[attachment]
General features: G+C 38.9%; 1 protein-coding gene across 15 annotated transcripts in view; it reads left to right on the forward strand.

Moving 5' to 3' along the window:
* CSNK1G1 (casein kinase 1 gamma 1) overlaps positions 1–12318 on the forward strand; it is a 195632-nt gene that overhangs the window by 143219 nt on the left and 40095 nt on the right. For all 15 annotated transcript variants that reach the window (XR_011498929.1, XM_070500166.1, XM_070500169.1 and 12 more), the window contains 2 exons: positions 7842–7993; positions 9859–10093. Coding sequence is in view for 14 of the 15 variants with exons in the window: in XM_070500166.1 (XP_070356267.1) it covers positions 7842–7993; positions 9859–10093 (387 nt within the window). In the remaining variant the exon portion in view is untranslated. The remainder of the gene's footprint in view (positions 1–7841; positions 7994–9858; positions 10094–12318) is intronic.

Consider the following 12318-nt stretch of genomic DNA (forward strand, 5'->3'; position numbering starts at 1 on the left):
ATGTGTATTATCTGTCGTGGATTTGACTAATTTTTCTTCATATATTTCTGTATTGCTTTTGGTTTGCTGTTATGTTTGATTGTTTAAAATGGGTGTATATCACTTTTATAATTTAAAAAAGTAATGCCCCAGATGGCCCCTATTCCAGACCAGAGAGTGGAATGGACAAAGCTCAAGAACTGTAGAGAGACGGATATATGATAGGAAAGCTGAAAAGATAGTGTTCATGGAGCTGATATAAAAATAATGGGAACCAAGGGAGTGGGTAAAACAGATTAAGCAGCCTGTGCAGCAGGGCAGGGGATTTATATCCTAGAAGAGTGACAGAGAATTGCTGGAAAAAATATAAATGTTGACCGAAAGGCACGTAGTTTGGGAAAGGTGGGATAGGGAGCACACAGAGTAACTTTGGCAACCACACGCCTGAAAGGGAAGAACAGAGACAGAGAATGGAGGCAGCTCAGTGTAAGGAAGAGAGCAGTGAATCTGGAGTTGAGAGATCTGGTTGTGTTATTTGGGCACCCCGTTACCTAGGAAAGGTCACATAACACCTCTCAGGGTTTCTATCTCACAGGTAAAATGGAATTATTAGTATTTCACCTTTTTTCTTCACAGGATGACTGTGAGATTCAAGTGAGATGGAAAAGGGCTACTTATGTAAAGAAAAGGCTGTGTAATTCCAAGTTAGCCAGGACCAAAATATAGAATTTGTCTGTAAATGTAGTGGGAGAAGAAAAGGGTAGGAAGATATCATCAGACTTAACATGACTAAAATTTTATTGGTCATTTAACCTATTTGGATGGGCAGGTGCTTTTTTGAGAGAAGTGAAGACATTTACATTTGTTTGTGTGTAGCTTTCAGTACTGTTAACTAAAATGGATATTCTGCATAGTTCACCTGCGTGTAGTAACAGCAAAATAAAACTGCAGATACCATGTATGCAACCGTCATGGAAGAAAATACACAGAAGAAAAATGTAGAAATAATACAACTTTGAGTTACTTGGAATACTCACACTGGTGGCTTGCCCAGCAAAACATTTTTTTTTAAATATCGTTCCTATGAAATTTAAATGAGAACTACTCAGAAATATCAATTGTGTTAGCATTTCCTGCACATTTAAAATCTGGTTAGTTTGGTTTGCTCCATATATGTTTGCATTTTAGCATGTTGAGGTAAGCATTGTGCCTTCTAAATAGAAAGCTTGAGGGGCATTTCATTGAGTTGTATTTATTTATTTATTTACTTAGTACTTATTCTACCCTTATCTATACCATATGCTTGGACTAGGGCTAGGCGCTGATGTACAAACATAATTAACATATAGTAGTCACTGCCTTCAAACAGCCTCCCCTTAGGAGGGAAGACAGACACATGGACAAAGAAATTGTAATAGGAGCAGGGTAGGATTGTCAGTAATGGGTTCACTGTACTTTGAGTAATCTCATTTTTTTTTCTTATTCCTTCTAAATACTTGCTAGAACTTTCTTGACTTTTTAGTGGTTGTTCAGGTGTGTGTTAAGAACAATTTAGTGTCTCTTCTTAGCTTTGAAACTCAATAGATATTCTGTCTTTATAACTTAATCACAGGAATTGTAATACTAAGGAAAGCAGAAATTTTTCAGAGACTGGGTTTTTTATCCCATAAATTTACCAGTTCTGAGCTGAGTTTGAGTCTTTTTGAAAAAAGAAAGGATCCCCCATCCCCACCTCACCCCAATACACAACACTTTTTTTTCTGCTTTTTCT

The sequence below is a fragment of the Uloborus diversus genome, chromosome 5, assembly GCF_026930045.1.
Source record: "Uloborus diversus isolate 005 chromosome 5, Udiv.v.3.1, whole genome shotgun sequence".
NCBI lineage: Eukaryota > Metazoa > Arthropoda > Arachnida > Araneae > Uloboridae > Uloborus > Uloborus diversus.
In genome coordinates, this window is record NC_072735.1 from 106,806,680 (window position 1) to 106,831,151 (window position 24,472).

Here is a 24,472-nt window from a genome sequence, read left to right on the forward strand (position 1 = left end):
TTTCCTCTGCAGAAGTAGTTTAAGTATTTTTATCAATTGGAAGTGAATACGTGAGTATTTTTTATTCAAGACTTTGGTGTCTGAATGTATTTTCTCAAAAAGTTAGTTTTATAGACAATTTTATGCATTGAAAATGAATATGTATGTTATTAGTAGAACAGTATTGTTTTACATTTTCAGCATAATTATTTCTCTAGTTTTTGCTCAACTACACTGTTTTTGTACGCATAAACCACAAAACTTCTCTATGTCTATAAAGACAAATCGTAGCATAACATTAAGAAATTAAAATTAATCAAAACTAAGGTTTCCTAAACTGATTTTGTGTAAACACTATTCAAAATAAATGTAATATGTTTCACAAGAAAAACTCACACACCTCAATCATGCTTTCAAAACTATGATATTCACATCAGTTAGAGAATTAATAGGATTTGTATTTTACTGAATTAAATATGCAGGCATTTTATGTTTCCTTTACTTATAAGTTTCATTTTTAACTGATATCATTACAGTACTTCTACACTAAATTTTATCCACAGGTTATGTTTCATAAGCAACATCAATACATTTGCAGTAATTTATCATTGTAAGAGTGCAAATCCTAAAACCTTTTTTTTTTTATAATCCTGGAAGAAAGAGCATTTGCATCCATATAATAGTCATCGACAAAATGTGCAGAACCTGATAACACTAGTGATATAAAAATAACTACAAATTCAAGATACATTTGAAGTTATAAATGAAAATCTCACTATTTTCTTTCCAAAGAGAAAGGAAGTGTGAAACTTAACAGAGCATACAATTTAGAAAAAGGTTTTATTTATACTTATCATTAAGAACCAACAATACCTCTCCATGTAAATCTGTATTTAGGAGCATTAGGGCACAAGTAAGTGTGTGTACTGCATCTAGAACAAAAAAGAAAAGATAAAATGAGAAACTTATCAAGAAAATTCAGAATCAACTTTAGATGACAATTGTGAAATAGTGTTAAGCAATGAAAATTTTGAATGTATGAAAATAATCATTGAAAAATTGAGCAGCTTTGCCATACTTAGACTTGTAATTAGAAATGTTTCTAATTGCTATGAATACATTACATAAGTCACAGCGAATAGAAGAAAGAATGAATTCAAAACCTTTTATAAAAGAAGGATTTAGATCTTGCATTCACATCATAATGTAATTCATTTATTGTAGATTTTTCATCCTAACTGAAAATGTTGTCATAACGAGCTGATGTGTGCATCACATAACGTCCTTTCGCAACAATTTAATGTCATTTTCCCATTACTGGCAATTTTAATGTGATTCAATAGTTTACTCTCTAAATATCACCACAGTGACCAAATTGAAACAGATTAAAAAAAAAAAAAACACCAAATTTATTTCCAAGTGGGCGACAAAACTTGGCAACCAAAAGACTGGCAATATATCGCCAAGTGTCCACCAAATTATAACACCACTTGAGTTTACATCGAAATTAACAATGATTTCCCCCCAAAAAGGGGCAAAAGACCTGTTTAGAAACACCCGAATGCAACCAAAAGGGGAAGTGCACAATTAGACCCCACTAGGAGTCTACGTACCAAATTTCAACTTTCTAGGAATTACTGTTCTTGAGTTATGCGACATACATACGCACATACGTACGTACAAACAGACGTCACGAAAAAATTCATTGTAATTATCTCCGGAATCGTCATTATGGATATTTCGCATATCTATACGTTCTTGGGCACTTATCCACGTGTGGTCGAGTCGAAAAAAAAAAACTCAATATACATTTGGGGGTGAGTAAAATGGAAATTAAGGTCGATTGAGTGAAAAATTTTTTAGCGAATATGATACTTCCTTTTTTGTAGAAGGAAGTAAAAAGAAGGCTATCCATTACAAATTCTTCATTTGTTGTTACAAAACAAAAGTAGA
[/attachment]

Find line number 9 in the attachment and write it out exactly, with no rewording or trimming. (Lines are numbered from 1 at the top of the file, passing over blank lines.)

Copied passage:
In genome coordinates, this window is record NC_072735.1 from 106,806,680 (window position 1) to 106,831,151 (window position 24,472).